Astellas Pharma Inc. has submitted a new drug application (NDA) to Japan’s Ministry of Health, Labour and Welfare (MHLW) for zolbetuximab.
Zolbetuximab is a first-in-class investigational Claudin 18.2 (CLDN18.2)-targeted monoclonal antibody, for first-line treatment of patients with locally advanced unresectable or metastatic HER2-negative gastric or gastroesophageal junction (GEJ) adenocarcinoma whose tumors are CLDN18.2-positive.
If approved, zolbetuximab would be the first CLDN18.2-targeted therapy available in Japan for these patients.
“Gastric cancer remains the third deadliest cancer in Japan, leading to approximately 50,000 deaths per year despite significant strides to reduce the impact of this cancer,” said Pranob Bhattacharya, executive director and interim head of immuno-oncology development at Astellas.
The NDA is based on results from the phase 3 SPOTLIGHT and GLOW clinical trials. The SPOTLIGHT study evaluated zolbetuximab plus mFOLFOX6 (a combination regimen that includes oxaliplatin, leucovorin and fluorouracil) compared to placebo plus mFOLFOX6. The GLOW study evaluated zolbetuximab plus CAPOX (a combination chemotherapy regimen that includes capecitabine and oxaliplatin) compared to placebo plus CAPOX.
In both SPOTLIGHT and GLOW, approximately 38% of patients screened for the trials had tumors that were CLDN18.2-positive (≥75% of tumor cells with moderate-to-strong membranous CLDN18 staining intensity), as determined by a validated immunohistochemistry assay.
Gastric cancer, also commonly known as stomach cancer, is the fifth most commonly diagnosed cancer worldwide. Gastric cancer kills 50,000 people per year in Japan, making it the third deadliest cancer by number of deaths in the country. Signs and symptoms can include indigestion or heartburn, pain or discomfort in the abdomen, nausea and vomiting, diarrhea or constipation, bloating of the stomach after meals and loss of appetite and sensation of food getting stuck in the throat while eating. Signs of more advanced gastric cancer can include unexplained weight loss, weakness and fatigue and vomiting blood or having blood in the stool.
Risk factors associated with gastric cancer can include older age, male gender, family history, H. pylori infection, smoking and gastroesophageal reflux disease (GERD). Because early-stage gastric cancer symptoms frequently overlap with more common stomach-related conditions, gastric cancer is often diagnosed in the advanced or metastatic stage, or once it has spread from the tumor’s origin to other body tissues or organs. The five-year relative survival rate for patients at the metastatic stage is 6.6%. Gastroesophageal junction (GEJ) adenocarcinoma is a cancer that starts at the area where the esophagus joins the stomach.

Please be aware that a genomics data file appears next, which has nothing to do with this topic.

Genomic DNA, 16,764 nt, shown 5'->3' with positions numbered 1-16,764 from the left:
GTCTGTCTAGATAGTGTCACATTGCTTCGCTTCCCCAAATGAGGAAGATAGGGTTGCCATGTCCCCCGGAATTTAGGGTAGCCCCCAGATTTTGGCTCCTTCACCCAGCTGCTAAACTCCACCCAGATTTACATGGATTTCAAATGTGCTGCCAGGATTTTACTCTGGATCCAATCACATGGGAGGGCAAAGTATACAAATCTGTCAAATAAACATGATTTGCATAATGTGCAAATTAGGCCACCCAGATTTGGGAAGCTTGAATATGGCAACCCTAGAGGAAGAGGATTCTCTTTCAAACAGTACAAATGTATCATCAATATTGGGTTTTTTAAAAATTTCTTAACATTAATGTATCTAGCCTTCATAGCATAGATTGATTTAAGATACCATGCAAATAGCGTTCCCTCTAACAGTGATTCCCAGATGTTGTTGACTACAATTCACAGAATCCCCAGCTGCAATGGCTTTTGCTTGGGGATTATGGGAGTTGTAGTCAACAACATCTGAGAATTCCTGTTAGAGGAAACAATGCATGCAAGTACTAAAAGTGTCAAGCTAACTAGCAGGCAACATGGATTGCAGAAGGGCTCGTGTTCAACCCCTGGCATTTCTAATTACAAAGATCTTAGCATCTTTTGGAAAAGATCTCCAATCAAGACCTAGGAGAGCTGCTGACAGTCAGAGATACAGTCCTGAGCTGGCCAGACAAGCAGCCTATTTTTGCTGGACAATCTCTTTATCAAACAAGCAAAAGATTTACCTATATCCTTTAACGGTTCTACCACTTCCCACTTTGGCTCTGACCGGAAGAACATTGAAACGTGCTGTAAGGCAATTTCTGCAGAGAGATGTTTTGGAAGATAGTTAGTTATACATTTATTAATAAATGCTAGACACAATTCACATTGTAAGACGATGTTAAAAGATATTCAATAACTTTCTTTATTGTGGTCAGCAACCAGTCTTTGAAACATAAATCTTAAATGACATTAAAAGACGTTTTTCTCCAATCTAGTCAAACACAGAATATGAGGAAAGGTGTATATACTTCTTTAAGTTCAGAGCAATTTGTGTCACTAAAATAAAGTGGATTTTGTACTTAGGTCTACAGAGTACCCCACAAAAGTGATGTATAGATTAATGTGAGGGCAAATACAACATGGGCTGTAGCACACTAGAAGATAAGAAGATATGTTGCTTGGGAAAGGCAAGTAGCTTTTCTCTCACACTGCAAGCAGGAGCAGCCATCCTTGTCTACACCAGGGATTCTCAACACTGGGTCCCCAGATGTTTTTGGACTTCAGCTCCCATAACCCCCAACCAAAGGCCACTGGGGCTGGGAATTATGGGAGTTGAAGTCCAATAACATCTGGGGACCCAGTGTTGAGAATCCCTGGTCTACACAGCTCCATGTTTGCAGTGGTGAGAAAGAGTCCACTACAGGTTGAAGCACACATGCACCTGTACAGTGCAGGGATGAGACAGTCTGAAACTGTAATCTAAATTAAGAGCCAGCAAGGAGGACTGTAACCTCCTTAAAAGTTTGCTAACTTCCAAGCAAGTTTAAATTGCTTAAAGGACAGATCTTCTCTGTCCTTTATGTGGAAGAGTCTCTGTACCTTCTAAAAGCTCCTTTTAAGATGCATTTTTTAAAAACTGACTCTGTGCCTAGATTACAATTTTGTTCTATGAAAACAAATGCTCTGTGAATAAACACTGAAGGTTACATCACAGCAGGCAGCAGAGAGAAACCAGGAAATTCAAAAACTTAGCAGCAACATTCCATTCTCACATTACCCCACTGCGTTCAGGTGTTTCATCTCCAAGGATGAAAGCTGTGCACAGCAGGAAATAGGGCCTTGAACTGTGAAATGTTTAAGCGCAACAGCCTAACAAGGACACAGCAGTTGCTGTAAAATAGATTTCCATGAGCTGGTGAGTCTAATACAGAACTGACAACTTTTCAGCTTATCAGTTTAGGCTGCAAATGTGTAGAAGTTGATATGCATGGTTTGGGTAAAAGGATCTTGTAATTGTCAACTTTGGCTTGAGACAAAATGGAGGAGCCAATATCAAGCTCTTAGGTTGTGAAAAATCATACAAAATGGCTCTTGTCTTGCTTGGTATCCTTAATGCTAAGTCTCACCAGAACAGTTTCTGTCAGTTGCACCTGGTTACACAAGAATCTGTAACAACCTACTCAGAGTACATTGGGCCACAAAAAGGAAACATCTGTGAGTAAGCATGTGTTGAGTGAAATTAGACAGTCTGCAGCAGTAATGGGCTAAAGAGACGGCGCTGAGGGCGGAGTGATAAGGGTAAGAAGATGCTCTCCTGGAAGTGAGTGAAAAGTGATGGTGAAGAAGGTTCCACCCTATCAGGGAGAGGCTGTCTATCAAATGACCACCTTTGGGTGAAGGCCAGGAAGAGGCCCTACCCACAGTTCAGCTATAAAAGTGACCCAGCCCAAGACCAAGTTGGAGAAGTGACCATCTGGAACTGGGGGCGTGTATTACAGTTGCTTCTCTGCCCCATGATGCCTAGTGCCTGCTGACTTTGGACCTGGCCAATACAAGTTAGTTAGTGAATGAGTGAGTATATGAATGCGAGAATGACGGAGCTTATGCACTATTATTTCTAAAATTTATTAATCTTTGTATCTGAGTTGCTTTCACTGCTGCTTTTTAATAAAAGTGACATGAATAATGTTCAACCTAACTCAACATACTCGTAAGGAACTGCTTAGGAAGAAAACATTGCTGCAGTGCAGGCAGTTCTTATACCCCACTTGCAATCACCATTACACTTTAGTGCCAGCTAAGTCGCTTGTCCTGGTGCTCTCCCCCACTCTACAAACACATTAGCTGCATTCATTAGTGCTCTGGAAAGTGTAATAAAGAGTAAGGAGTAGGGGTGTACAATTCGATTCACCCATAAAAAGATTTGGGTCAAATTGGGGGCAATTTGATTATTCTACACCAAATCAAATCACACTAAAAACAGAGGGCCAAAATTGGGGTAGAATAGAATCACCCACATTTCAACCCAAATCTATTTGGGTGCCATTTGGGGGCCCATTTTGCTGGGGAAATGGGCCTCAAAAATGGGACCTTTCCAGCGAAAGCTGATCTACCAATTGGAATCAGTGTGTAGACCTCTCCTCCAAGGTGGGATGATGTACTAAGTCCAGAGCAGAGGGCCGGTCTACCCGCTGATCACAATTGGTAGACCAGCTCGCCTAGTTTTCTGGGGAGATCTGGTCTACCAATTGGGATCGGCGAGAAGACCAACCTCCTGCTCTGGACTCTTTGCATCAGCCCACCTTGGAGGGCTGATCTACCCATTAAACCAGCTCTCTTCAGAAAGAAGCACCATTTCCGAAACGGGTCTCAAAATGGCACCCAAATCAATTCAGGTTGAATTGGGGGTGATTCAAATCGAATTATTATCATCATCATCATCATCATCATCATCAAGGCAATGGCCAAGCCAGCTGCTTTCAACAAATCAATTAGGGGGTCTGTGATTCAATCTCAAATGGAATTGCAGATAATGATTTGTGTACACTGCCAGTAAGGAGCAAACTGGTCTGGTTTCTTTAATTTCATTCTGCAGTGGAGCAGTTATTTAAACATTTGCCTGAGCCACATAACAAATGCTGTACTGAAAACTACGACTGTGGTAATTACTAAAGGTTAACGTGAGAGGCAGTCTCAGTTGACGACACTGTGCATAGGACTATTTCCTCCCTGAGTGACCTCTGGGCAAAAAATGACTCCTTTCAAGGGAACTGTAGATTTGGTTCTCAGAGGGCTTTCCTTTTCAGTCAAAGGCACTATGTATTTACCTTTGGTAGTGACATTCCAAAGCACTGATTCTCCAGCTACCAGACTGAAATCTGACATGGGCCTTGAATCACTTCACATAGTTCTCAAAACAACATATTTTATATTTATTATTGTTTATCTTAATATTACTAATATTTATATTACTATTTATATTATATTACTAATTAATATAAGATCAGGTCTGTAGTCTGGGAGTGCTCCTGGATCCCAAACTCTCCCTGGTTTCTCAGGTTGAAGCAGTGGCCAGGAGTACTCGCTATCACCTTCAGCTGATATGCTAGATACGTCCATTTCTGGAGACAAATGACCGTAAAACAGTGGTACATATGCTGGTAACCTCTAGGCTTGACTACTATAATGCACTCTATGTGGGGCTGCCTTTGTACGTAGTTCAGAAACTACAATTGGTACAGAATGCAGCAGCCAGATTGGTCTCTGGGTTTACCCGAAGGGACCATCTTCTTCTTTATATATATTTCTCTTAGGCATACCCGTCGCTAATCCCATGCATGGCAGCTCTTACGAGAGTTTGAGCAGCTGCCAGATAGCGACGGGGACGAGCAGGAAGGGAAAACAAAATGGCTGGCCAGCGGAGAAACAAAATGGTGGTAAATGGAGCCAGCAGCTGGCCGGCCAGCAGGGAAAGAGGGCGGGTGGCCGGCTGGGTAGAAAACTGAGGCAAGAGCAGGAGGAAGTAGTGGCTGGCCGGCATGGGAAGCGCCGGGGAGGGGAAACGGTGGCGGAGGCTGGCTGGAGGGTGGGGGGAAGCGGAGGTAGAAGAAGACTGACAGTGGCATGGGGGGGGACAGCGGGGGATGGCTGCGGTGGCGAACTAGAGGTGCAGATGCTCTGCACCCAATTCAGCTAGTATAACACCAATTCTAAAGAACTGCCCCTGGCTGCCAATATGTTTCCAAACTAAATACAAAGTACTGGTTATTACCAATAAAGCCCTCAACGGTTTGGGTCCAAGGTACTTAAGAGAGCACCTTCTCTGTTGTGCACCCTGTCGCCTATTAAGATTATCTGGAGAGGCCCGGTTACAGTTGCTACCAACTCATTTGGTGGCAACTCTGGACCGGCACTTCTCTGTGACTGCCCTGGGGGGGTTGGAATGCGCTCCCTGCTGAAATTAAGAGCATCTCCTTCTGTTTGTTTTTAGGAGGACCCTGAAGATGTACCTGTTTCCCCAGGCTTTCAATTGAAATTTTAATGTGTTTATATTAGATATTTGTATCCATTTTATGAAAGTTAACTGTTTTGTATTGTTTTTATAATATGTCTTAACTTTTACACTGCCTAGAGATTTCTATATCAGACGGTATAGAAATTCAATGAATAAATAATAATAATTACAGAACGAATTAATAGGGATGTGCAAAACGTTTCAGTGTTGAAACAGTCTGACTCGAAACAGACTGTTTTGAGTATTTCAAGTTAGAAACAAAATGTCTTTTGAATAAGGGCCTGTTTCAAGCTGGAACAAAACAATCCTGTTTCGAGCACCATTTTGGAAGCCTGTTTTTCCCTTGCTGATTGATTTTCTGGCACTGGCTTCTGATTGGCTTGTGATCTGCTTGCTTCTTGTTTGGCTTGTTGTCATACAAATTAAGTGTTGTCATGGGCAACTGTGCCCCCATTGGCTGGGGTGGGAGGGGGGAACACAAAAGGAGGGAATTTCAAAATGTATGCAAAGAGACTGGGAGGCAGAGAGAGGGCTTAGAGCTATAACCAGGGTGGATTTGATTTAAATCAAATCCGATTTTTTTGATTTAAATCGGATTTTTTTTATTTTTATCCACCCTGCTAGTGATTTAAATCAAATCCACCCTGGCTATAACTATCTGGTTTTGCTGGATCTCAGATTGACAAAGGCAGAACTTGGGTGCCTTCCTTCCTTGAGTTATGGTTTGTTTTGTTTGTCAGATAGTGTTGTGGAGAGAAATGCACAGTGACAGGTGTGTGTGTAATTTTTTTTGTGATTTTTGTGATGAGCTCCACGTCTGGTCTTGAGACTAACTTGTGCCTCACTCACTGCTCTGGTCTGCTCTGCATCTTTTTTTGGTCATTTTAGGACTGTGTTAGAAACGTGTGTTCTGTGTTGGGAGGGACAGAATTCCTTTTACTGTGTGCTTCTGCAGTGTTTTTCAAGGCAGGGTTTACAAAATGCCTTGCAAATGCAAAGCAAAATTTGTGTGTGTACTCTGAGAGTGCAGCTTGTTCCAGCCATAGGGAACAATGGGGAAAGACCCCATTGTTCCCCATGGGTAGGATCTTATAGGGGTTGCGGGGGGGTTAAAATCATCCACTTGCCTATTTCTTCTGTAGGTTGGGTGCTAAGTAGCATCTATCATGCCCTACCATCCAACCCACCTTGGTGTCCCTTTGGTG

Zolbetuximab is an investigational, first-in-class chimeric IgG1 monoclonal antibody (mAb) that targets and binds to CLDN18.2, a transmembrane protein. Zolbetuximab acts by binding to CLDN18.2 on the cancer cell surface of gastric epithelial cells. In pre-clinical studies, this binding interaction then induces cancer cell death by activating two distinct immune system pathways — antibody-dependent cellular cytotoxicity (ADCC) and complement-dependent cytotoxicity (CDC).
Zolbetuximab has not been approved by any regulatory bodies for the treatment of patients with gastric, GEJ and pancreatic cancers and there is no guarantee the agent will receive regulatory approval or become commercially available for the uses being investigated.
An expanded phase 2 trial in metastatic pancreatic adenocarcinoma is in progress. The trial is a randomized, multi-center, open-label study, evaluating the safety and efficacy of investigational zolbetuximab in combination with gemcitabine plus nab-paclitaxel as a first-line treatment in patients with metastatic pancreatic adenocarcinoma with CLDN18.2-positive tumors (defined as ≥75% of tumor cells demonstrating moderate-to-strong membranous CLDN18 staining based on a validated immunohistochemistry assay).
In addition to zolbetuximab, ASP2138 is under development. ASP2138 is a bispecific monoclonal antibody that binds to CD3 and Claudin 18.2, and it is currently in a phase 1 trial for people with gastric, gastroesophageal junction or pancreatic cancer. The safety and efficacy of the agents under investigation have not been established for the uses being considered.
As well as cancer, Astellas recently signaled its intent to move into ophthalmology with the $5.9 billion acquisition of Iveric Bio.